U.N. Rights Chief 'Troubled' by New Sri Lanka Army Chief
U.N. rights chief Michelle Bachelet said Monday she is "deeply troubled" by Sri Lanka's appointment of an accused war criminal as army chief, as global concern mounts over the nomination.
Major General Shavendra Silva, 55, was elevated to the army's second-highest position of chief of staff in January before his latest promotion by President Maithripala Sirisena to commander of the Sri Lankan army.
"The promotion of Lieutenant-General General Silva severely compromises Sri Lanka's commitment to promote justice and accountability," Bachelet said in a statement.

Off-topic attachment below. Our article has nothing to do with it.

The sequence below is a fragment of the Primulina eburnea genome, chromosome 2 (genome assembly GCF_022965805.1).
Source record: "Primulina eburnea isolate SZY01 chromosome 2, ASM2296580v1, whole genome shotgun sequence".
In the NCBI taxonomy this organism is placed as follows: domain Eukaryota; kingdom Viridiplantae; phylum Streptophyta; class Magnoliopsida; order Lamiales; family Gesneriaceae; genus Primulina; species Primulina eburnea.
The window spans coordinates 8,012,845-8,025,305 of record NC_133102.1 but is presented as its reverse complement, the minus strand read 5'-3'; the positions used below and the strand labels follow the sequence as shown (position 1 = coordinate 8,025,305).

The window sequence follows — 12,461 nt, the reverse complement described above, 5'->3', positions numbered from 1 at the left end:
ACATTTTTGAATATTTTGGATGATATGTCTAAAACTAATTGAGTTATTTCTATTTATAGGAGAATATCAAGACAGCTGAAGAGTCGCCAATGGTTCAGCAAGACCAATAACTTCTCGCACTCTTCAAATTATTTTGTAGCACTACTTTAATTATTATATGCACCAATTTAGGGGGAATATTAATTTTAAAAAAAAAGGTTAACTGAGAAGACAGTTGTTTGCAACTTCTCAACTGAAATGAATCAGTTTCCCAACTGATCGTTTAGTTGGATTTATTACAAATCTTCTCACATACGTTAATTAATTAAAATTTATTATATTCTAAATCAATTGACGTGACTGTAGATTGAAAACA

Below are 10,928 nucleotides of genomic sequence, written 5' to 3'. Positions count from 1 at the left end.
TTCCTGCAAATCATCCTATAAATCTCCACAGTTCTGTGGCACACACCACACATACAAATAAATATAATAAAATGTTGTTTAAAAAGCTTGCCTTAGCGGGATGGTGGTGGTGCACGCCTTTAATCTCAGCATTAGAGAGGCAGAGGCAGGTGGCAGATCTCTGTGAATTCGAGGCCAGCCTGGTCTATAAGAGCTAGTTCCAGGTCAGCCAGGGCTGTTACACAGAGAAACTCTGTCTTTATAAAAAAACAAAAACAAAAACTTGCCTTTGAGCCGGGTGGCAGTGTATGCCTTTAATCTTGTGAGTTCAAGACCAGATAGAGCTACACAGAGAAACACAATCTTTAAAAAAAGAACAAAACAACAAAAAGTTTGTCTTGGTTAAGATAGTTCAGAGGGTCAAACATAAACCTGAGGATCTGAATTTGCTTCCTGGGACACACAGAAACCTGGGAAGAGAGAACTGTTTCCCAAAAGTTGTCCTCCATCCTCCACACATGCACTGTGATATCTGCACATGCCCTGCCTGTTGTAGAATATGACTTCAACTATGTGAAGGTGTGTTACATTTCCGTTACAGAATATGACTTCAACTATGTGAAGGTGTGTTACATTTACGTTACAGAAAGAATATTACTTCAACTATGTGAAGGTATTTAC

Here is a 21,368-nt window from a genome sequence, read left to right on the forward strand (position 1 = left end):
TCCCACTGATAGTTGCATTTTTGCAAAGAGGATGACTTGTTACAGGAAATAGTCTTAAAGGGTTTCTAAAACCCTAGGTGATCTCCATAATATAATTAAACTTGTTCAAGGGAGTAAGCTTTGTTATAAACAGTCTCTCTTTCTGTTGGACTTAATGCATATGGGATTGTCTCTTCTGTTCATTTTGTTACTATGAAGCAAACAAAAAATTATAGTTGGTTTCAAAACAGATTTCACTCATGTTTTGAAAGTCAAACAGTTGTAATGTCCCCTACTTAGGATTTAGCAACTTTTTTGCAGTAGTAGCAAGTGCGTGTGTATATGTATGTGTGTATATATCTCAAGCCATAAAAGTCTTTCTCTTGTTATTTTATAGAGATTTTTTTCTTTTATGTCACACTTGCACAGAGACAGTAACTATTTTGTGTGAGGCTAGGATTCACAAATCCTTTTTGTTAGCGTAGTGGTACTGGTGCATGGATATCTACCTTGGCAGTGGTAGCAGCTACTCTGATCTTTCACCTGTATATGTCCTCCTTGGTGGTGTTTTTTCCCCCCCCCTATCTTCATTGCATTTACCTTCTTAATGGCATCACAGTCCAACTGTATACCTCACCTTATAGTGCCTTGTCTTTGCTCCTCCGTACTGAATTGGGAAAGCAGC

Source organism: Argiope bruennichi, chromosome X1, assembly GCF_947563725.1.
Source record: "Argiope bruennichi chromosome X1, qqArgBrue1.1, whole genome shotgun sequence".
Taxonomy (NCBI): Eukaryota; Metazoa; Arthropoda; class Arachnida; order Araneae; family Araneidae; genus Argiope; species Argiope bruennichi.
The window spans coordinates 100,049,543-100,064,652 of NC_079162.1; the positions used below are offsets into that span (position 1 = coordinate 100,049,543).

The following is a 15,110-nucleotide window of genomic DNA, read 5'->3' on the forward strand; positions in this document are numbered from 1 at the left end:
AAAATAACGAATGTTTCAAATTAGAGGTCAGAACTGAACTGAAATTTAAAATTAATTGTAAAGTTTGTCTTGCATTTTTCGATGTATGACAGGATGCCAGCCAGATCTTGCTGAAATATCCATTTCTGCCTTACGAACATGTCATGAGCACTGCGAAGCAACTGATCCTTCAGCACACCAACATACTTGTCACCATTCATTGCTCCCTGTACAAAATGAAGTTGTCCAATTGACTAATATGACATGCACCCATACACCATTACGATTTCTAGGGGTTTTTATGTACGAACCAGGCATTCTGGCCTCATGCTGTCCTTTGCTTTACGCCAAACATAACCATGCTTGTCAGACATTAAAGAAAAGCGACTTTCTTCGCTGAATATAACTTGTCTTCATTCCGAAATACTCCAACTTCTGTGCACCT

Silva, who commanded an army division in the long-running civil war with Tamil separatists, has been accused by the United Nations of war crimes during the conflict's final stages.
"I am deeply troubled by the appointment ... despite the serious allegations of gross violations of international human rights and humanitarian law against him and his troops during the war," Bachelet said.
The U.S. embassy in Colombo, along with civil society groups, have also criticized the appointment as a move likely to undermine reconciliation efforts.
Sri Lanka's armed forces crushed the separatist rebels in 2009 in a no-holds barred offensive that ended a 37-year war which killed 100,000 people.
There were mass atrocities against civilians in Sri Lanka's predominantly Tamil north towards the end of the conflict, with rights groups saying some 40,000 ethnic Tamils were killed by government forces.
A U.N. report said Silva played a major role in orchestrating war crimes.